cout << OxFFFF << ” ” << 010;

Hexadecimal numbers, binary numbers, and octal numbers are introduced in Appendix D, “Number Systems.”

Floating-point literals can be written in scientific notation in the form of a X 10b. For example, the scientific notation for 123.456 is 1.23456 X 102 and for 0.0123456 it’s 1.23456 X 10-2. A special syntax is used to write scientific notation numbers. For exam­ple, 1.23456 X 102 is written as 1.23456E2 or 1.23456E+2 and 1.23456 X 10-2 as 1.23456E-2. E (or e) represents an exponent and can be in either lowercase or uppercase.

### 3. Numeric Operators

The operators for numeric data types include the standard arithmetic operators: addition (+), subtraction (-), multiplication (*), division (/), and remainder (%), as shown in Table 2.2. The operands are the values operated by an operator.

When both operands of a division are integers, the result of the division is the quotient and the fractional part is truncated. For example, 5 / 2 yields 2, not 2.5, and -5 / 2 yields -2, not – 2.5. To perform regular mathematical division, one of the operands must be a floating­point number. For example, 5.0 / 2 yields 2.5.

The % operator, known as modulo or remainder operator, works only with integer operands and yields the remainder after division. The left-hand operand is the dividend and the right- hand operand the divisor. Therefore, 7 % 3 yields 1, 3 % 7 yields 3, 12 % 4 yields 0, 26 % 8 yields 2, and 20 % 13 yields 7.

The % operator is often used with positive integers but also can be used with negative integers. The behavior of the % operator involving negative integers is compiler-dependent. In C++, the % operator is for integers only.

Modulus is very useful in programming. For example, an even number % 2 is always 0 and an odd number % 2 is always 1. So you can use this property to determine whether a number is even or odd. If today is Saturday, it will be Saturday again in 7 days. Suppose you and your friends are going to meet in 10 days. What day is in 10 days? You can find that day is Tuesday using the following expression:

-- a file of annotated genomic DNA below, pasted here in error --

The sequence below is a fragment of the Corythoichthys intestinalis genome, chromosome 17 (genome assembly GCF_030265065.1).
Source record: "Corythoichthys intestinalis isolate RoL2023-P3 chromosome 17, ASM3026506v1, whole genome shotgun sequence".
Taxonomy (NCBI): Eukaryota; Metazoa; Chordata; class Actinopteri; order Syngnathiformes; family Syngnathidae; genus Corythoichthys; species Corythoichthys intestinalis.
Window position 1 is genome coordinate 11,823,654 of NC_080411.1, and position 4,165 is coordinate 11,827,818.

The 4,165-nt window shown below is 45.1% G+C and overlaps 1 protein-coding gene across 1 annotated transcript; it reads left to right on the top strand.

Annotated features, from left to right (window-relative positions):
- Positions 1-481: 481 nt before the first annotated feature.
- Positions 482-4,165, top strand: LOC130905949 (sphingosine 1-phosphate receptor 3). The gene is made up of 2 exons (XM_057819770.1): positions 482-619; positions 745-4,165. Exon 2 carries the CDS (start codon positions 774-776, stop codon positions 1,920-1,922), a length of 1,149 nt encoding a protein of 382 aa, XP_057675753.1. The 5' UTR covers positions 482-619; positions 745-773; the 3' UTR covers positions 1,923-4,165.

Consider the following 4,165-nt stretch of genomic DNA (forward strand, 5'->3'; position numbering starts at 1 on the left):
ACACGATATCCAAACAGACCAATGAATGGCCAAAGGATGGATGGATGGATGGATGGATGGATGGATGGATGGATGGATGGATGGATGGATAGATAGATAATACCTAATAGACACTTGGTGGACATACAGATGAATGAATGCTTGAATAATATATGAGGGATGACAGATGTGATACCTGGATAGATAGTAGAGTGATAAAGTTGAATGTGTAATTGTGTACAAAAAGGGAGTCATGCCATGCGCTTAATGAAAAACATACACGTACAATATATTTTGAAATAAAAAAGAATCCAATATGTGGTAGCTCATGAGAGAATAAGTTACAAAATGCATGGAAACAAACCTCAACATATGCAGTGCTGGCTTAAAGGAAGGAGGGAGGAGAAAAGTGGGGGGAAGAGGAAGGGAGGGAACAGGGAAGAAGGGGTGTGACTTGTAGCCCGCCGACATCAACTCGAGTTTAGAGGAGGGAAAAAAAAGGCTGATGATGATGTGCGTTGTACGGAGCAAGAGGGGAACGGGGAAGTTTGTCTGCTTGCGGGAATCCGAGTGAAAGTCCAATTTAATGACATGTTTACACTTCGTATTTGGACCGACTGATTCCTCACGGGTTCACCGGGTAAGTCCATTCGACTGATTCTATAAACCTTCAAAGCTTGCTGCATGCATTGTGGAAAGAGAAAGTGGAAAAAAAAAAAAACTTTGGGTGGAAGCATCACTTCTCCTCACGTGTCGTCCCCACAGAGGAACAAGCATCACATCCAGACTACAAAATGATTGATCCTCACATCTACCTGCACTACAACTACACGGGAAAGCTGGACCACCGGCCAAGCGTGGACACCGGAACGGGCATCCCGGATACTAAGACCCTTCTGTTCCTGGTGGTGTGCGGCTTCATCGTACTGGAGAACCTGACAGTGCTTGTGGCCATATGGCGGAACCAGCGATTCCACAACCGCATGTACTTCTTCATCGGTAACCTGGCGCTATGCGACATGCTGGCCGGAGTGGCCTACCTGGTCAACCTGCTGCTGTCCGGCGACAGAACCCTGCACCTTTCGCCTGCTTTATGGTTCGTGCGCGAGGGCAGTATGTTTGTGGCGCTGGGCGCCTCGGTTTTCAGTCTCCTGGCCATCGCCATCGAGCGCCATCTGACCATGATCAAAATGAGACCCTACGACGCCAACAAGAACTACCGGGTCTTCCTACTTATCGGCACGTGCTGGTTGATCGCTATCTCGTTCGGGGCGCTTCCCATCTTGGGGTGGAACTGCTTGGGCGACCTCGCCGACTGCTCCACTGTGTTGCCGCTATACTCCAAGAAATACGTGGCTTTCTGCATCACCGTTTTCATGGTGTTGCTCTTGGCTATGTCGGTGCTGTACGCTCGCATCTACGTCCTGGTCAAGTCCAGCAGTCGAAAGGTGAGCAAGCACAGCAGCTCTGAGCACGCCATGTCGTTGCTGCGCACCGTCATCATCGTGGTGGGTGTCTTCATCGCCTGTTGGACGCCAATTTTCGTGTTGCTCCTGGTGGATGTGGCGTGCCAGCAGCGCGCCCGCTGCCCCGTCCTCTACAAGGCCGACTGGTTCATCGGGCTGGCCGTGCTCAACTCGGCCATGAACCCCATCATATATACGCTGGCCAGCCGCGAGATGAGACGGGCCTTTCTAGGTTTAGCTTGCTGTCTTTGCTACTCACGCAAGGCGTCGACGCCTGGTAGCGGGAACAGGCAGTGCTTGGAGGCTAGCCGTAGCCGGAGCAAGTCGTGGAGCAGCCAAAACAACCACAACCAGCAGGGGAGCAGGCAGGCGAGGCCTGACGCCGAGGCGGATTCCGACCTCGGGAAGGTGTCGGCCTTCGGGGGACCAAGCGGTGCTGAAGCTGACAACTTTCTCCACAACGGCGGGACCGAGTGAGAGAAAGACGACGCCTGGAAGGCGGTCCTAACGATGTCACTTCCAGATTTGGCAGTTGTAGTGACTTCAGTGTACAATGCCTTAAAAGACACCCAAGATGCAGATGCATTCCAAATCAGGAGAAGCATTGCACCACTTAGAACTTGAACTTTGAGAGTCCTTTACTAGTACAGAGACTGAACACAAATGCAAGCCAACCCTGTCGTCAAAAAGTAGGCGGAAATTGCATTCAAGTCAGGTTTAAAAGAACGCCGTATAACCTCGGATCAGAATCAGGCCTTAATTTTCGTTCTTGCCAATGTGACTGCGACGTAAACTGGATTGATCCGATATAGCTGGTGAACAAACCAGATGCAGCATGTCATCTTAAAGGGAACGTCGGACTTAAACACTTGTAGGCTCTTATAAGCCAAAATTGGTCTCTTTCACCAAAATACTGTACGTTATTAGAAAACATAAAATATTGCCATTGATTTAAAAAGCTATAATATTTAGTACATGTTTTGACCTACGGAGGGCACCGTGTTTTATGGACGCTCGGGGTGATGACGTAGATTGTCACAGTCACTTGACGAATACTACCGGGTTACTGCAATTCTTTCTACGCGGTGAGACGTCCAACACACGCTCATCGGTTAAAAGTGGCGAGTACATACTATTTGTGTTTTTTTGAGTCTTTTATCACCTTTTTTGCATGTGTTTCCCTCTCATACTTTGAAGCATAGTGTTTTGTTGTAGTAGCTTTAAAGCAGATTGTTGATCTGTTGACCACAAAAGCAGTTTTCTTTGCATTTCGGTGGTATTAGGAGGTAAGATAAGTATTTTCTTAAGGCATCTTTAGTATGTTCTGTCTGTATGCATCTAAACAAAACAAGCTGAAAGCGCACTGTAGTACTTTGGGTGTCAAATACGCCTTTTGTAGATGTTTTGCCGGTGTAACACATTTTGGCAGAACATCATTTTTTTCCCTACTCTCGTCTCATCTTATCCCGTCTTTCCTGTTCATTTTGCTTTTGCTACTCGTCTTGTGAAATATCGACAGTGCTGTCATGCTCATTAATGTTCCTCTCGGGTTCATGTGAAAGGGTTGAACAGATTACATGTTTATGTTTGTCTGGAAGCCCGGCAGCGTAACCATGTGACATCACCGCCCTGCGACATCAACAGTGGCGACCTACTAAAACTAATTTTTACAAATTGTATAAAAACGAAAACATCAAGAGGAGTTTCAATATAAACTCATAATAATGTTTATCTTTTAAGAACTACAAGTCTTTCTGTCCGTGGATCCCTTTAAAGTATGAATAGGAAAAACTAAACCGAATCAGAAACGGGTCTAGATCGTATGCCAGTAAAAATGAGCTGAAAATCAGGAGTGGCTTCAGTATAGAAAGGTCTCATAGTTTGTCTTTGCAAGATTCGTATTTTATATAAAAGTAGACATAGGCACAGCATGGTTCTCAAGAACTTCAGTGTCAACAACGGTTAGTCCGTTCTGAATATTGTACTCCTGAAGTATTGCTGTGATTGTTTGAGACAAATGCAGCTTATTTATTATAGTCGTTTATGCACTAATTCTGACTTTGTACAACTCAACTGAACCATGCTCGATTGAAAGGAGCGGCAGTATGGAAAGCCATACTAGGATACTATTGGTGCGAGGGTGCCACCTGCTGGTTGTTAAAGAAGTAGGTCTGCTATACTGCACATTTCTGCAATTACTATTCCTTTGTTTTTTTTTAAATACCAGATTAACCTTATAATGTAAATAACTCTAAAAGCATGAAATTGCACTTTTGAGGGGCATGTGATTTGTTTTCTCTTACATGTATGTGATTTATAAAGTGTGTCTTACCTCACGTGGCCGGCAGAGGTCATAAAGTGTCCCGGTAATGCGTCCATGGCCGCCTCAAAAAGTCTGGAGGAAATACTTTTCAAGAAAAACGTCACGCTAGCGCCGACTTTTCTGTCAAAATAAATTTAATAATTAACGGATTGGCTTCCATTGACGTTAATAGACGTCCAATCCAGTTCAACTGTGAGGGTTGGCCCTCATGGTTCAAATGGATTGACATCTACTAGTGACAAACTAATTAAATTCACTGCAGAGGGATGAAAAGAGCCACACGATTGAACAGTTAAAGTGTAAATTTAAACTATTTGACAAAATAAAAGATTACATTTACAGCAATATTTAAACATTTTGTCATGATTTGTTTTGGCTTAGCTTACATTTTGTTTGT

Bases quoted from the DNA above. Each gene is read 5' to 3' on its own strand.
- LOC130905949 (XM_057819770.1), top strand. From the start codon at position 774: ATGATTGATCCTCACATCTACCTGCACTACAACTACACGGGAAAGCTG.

The program in Listing 2.7 obtains minutes and remaining seconds from an amount of time in seconds. For example, 500 seconds contains 8 minutes and 20 seconds.

Listing 2.7   DisplayTime.cpp

1 #include <iostream>

2 using namespace std;

3

4 int main()

5 {

6    // Prompt the user for input

7    int seconds;

8    cout << “Enter an integer for seconds: “;

9    cin >> seconds;

10   int minutes = seconds / 60;

11   int remainingSeconds = seconds % 60;

12   cout << seconds << ” seconds is ” << minutes <<

13   ” minutes and ” << remainingSeconds << ” seconds ” << endl;

14

15   return 0;

16 }

Line 9 reads an integer for seconds. Line 10 obtains the minutes using seconds / 60. Line 11 (seconds % 60) obtains the remaining seconds after taking away minutes.

The + and – operators can be both unary and binary. A unary operator has only one oper­and; a binary operator has two. For example, the – operator in -5 is a unary operator to negate number 5, whereas the – operator in 4 – 5 is a binary operator for subtracting 5 from 4.

### 4. Exponent Operations

The pow(a, b) function can be used to compute ab. pow is a function defined in the cmath library. The function is invoked using the syntax pow(a, b) (i.e., pow(2.0, 3)) that returns the result of ab (23). Here, a and b are parameters for the pow function and numbers 2.0 and 3 are actual values used to invoke the function. For example,

cout << pow(2.0, 3) << endl; // Display 8.0

cout << pow(4.0, 0.5) << endl; // Display 2.0

cout << pow(2.5, 2) << endl; // Display 6.25

cout << pow(2.5, -2) << endl; // Display 0.16

Note that some C++ compilers require that either a or b in pow(a, b) be a decimal value. Here we use 2.0 rather than 2.

More details on functions will be introduced in Chapter 6. For now, it’s sufficient to know how to invoke the pow function to perform the exponent operation.

Source: Liang Y. Daniel (2013), Introduction to programming with C++, Pearson; 3rd edition.